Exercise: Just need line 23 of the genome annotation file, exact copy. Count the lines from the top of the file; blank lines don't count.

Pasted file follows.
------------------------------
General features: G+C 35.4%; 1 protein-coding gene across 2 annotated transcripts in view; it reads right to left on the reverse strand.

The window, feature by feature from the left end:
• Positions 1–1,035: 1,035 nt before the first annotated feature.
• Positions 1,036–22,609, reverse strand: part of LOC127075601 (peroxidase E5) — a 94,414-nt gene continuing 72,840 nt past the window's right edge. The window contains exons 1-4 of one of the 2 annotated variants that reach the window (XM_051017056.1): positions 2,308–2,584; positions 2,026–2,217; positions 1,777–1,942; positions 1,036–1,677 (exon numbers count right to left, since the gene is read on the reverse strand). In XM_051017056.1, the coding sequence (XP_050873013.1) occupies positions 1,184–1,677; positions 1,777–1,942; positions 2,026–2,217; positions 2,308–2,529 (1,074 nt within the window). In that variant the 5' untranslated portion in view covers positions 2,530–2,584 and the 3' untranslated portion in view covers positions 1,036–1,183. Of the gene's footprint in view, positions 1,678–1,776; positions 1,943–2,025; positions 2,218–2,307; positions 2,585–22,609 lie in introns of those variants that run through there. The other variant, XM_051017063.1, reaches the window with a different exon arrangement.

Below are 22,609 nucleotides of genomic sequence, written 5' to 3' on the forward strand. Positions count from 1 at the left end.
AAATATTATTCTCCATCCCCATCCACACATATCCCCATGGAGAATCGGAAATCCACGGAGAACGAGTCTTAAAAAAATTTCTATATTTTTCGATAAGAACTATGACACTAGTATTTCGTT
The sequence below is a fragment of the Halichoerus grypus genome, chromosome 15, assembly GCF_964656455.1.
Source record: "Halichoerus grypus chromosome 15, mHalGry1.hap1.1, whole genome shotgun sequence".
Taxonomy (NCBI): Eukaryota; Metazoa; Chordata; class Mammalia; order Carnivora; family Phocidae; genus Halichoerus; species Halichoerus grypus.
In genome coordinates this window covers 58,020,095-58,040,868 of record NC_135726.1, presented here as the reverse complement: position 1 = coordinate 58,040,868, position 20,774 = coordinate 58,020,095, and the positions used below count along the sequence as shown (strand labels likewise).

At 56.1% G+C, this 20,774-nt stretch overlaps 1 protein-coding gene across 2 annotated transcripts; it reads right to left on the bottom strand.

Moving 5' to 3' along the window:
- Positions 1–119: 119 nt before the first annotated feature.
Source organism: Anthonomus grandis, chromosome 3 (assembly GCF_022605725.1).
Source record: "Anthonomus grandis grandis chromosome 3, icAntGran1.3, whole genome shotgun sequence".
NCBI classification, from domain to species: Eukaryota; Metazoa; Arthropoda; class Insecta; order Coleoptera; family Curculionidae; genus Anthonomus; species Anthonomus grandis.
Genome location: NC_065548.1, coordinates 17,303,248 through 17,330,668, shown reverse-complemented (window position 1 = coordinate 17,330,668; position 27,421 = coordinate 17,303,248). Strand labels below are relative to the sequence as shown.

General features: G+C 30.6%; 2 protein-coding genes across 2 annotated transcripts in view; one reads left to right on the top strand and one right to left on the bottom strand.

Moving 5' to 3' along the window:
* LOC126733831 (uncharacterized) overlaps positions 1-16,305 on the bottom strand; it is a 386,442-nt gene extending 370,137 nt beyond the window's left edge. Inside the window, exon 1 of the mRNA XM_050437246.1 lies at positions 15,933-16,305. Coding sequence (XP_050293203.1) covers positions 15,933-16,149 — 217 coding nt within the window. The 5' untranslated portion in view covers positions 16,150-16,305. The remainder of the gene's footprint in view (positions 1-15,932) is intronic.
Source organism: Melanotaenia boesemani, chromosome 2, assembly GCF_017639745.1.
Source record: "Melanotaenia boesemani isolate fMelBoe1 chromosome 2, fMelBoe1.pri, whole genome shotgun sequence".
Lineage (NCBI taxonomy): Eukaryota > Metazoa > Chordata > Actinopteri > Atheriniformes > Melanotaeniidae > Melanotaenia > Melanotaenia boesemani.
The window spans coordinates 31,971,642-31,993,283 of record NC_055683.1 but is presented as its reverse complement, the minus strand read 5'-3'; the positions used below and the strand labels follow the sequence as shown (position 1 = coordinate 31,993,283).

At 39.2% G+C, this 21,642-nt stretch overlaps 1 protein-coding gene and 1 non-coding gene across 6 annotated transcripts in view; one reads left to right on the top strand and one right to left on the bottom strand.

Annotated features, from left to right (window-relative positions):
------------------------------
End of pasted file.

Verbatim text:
Lineage (NCBI taxonomy): Eukaryota > Metazoa > Chordata > Actinopteri > Atheriniformes > Melanotaeniidae > Melanotaenia > Melanotaenia boesemani.